Tuesday, 22 March 2016

Our Engaging Learning Spaces (ELS's) spiral into their second year

When we transformed our teaching and learning environment into ELS's in 2015 in response to our community focus "To engage every learner in deep learning for success", we began to operate within an authentic, living inquiry of practise. We naturally moved away from the individual class "teaching as inquiry" model to a collaborative holistic whole school inquiry. Our adaptations to our ELS's during the first year were based on learner, staff and parent surveys, videos, reflections, observations, discussions and professional readings. We were and still are open to learning and change in order to create an environment conducive to the best outcomes for all learners within our community. We believe our environment is organic and reflects the environment referred to in a video developed for the Learning and Change Strategy in 2014 where "self organising living systems have the capacity to respond to change".

Some recent work with the MOE drew my attention to the "Spiral of inquiry". You can read a succinct account of the paper entitled A Framework for transforming learning in schools: Innovation and the spiral of inquiry written by Timperley, Kaser & Halbert (2014) on the MOE Educational Leaders site at this link.
Spiral of Inquiry Source: Timperley et al, 2014
Here are my own thoughts around this framework for leading authentic learning in the context of our ELS's.

The new framework involves learners, families and communities and a shift from student voice to learner agency (p5). 
Our ELS model seeks feedback from all involved. We aim for learner agency but need to keep refocusing on this in practice.
 A mindset of curiosity and genuine inquiry into what is going on for learners is vital and leads to hunches (p5,6).
We have to continually remind ourselves to be open to change and be willing to action this.
 It is a collaborative process and involves a highly motivated and energetic team (p6).
In 2015 we moved away from single teachers making decisions around teaching, learning and evaluation to the ownership belonging to energetic, inquiring teams.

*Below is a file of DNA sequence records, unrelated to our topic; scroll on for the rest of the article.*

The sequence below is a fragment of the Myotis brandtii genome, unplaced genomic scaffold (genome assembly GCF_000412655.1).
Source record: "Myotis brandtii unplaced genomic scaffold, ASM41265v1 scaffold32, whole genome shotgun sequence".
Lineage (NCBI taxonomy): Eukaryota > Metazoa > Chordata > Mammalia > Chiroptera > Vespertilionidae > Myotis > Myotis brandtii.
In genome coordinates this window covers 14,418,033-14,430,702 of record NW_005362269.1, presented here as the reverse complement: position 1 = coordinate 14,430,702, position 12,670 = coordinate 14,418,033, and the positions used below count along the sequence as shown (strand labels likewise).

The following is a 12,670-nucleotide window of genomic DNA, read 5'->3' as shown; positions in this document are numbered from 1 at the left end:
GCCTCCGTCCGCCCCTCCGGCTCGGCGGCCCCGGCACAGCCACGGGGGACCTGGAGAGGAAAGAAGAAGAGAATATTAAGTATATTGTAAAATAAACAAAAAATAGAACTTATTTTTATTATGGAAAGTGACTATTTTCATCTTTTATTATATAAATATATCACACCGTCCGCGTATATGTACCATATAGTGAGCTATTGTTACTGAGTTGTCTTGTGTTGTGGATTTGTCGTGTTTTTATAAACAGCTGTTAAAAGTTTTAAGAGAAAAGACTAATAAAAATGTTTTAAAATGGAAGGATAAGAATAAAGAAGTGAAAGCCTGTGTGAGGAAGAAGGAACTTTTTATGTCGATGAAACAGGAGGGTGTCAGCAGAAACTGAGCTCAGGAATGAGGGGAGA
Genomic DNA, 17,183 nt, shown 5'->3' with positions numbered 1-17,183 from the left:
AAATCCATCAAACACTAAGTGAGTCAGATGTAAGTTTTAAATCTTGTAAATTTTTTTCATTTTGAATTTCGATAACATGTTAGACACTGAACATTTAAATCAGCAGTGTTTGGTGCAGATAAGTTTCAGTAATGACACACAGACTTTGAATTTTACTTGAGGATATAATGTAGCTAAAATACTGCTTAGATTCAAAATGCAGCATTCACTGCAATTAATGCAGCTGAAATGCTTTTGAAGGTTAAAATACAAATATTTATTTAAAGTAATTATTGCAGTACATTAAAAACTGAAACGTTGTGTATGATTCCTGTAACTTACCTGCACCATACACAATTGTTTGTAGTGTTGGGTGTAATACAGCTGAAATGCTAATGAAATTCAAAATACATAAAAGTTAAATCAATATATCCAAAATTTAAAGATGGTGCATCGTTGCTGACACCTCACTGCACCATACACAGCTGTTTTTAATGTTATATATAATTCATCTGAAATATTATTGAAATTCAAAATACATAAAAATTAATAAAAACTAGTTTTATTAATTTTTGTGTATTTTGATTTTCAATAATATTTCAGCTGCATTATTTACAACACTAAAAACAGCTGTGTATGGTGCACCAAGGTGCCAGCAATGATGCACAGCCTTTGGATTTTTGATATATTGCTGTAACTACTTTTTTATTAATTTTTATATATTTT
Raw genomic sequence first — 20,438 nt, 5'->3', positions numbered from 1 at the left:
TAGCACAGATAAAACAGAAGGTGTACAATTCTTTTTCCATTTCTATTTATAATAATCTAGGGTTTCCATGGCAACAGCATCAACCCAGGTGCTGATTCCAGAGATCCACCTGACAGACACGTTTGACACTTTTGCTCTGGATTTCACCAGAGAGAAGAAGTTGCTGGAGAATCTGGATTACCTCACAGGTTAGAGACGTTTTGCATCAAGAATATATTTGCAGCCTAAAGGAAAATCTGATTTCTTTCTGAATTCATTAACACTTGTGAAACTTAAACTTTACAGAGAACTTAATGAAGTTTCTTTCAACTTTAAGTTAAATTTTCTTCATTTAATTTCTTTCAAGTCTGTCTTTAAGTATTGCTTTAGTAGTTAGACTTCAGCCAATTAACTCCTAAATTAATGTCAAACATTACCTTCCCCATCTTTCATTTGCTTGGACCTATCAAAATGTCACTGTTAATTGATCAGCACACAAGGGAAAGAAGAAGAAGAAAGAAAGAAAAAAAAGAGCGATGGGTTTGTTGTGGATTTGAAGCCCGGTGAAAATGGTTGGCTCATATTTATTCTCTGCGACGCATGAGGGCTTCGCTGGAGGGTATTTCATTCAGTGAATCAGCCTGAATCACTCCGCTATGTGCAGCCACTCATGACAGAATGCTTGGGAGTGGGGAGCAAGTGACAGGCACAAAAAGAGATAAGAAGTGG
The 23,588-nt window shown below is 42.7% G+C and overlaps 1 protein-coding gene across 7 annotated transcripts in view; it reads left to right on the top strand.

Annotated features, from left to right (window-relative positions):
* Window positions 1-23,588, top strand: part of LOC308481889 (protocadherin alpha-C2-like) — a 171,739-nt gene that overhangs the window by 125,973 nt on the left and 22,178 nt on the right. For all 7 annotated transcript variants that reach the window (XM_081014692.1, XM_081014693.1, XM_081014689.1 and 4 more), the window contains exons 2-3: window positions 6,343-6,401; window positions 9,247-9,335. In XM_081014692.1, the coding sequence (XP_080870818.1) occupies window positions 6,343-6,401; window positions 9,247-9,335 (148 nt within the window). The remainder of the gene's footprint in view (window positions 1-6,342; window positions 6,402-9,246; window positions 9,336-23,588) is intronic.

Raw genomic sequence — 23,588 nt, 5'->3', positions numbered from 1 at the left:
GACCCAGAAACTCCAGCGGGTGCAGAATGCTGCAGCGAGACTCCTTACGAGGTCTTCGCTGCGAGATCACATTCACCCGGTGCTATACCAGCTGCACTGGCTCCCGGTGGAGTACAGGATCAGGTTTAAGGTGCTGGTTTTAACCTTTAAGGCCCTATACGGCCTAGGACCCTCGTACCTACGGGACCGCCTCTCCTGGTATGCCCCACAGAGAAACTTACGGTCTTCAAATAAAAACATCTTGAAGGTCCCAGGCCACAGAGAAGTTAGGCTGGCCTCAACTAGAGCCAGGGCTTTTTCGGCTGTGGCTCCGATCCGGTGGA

It is grounded in OECD emerging knowledge and reflects the 7 principles of learning (p5).
We incorporate the 7 principles of learning naturally. We need to specifically relate to these.
 It is ongoing inquiry of learning leading to innovative action (p6).
This is how we operate naturally within our school wide ELS’s.
 Any change needs to involve working out what will work in the context of your own environment (p6).
As a Catholic school we are aware of ensuring the context of our environment reflects holistic innovation.
Continually checking what is working and not working well is essential (p6).

We do this across teams and as a whole team and involve all members of our community. Video evidence recorded on blogs grounds our practice.
Box 2 on page 8 of the framework has questions related to each of the 7 principles of learning.

In the different phases of the spiral, trust and engaging learners and their families are a recurring theme. Here is a brief summary about each phase of the spiral:
Scanning (p7- 9): This is about digging deeper, going underneath the data to get an understanding of the experiences of learners to drive change. Teacher observations and surveys of social, intellectual and emotional engagement are valuable. Using the questions in Box 2(p8) of the principles helps to get a bigger picture for the learners.
Focusing (p10-11): This is determining which area to concentrate on to start to make a difference. It's about asking the question - What's going on and how do we know ? It's about talking with the learners too and identifying a common area many people can buy into.
Developing a hunch (p12-14): Intuition and hunches, together with evidence, inform scanning and guide focusing. We all take responsibility for the areas we have influence and control in and have the confidence to share ideas where it is safe to question our own behaviours and beliefs. Checking assumptions for accuracy is important before moving ahead.
New learning (p14-16): Motivated by and connected to changing the learning experiences of learners and understanding why new ways of doing things are better than previous practices. Supporting and sustaining learning over time.
Taking action (p17-19): Informed actions. Learning more deeply about new ways of doing things, informed by a deep understanding of why new practices are more effective than others. Evaluating the impact on learners.
Checking (p19-21): Have we made enough of a difference as a team? Evidence seeking about high expectations. Providing information on the impact of actions and setting the stage for what will come next.
This process is based on a rich understanding of what is going on for learners. Success with small change leads to more radical changes and transformation takes place. Evidence - informed, systematic inquiry becomes a professional way of life as one inquiry leads to another within the spiral. A shared collaborative inquiry approach provides coherence within schools and across schools and is recognised as curiosity- driven change.
Applying the phases of the spiral to our ELS's at St Joseph's in 2016 will provide coherence to our existing living inquiry. We will be able to refocus our school wide inquiry process around a recognised framework for transforming learning and continue to innovate our practise to meet the diverse and challenging needs of all learners.

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